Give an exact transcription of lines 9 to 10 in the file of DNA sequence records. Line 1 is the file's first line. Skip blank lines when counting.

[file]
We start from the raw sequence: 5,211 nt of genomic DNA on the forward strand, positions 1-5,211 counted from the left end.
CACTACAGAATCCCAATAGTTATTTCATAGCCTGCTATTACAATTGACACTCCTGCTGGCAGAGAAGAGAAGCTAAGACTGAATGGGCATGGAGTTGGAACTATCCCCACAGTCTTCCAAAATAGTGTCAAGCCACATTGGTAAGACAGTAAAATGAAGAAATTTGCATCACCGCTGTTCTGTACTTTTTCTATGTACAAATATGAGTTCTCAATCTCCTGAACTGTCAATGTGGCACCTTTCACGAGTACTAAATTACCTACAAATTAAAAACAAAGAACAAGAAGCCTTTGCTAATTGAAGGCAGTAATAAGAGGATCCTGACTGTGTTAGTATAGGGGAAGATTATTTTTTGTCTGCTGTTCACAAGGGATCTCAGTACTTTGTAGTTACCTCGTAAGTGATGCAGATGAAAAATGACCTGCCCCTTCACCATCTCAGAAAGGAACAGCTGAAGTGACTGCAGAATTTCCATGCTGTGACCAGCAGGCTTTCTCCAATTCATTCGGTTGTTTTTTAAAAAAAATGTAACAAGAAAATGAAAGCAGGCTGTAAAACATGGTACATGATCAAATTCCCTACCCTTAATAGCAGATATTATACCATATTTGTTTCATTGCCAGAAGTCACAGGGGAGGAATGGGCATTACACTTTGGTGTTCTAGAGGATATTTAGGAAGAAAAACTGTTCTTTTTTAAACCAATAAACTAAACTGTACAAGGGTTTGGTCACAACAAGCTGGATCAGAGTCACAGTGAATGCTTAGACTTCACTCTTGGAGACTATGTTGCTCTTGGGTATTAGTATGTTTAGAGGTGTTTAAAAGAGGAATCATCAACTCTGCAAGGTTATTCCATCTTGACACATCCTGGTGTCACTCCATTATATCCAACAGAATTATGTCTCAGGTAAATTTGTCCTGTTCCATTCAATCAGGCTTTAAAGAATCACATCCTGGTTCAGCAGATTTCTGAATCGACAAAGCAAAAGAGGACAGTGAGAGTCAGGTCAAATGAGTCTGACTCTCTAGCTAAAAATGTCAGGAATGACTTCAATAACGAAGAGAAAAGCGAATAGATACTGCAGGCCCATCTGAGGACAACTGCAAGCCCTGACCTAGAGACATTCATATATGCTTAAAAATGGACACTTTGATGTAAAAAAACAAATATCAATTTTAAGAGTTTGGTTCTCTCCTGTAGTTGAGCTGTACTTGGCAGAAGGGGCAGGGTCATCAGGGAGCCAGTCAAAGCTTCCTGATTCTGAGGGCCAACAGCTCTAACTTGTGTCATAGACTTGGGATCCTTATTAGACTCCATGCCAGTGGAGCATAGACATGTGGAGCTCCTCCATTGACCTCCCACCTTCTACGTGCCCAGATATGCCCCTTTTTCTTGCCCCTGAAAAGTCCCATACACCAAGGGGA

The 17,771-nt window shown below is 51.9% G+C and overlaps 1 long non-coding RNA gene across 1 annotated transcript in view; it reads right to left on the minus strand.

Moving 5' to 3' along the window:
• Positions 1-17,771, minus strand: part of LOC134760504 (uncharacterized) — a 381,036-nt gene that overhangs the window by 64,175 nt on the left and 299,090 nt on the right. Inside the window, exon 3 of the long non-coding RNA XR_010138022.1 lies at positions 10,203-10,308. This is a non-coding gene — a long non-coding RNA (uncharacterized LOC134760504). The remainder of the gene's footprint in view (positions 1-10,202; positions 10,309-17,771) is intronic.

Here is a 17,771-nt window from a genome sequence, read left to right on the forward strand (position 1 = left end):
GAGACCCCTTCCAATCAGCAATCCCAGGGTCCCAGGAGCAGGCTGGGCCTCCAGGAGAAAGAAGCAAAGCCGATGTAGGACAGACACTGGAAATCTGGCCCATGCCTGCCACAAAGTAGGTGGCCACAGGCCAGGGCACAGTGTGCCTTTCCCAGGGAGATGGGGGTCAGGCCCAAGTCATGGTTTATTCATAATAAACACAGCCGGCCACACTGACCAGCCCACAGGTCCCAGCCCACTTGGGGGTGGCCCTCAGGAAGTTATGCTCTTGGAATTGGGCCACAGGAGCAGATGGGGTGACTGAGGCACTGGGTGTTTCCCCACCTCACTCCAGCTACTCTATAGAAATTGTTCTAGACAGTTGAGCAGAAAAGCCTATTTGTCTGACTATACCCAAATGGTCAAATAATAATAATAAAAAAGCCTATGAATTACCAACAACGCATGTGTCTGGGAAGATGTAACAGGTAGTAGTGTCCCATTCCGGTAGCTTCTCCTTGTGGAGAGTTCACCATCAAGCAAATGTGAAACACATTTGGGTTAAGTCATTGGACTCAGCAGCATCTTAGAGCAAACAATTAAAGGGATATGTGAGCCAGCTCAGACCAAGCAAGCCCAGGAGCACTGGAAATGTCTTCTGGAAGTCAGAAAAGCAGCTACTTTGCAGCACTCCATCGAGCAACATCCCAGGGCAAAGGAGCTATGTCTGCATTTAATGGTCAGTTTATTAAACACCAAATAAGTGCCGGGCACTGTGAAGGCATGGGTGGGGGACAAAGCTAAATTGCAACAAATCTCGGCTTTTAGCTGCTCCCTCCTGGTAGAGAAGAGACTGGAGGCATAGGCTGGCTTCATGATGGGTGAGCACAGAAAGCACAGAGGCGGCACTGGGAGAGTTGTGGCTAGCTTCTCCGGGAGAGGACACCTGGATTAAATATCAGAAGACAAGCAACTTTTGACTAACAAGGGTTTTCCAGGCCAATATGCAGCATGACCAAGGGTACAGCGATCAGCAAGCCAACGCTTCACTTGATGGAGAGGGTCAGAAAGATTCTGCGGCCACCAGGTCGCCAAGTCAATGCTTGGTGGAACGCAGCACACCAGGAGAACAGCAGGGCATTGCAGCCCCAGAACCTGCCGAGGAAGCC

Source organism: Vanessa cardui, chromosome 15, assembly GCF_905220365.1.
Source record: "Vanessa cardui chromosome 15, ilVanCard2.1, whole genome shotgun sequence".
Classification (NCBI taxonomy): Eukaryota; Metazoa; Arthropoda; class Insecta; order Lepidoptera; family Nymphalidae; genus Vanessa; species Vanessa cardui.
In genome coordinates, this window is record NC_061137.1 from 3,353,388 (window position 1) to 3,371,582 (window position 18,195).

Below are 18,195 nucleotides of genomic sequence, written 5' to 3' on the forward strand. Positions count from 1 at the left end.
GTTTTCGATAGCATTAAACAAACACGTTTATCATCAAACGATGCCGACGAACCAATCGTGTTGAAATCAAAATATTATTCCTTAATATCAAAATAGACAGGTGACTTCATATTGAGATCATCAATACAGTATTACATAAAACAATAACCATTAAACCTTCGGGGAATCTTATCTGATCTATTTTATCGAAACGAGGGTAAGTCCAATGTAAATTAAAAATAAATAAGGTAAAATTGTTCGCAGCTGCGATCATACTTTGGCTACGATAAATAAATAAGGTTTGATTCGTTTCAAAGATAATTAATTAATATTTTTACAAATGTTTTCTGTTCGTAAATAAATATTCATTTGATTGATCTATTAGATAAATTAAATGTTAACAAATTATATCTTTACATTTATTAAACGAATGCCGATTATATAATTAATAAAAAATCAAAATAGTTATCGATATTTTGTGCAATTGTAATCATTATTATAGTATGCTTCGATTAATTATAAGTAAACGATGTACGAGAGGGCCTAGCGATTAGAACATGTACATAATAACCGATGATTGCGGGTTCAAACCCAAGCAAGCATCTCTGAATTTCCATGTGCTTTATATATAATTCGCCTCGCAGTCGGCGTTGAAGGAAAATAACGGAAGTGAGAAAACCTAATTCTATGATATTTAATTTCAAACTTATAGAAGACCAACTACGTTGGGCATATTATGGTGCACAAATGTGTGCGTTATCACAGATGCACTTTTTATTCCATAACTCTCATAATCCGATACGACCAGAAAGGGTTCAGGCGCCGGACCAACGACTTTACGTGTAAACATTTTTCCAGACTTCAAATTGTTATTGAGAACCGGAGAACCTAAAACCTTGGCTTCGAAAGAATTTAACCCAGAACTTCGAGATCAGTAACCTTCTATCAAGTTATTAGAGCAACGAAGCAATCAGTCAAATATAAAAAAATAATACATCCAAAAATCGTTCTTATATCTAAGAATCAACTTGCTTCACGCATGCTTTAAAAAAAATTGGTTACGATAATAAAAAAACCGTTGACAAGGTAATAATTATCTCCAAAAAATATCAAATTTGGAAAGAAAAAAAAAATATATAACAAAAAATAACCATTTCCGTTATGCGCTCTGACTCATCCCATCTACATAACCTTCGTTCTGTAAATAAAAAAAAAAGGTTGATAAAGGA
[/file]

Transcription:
Source record: "Vanessa cardui chromosome 15, ilVanCard2.1, whole genome shotgun sequence".
Classification (NCBI taxonomy): Eukaryota; Metazoa; Arthropoda; class Insecta; order Lepidoptera; family Nymphalidae; genus Vanessa; species Vanessa cardui.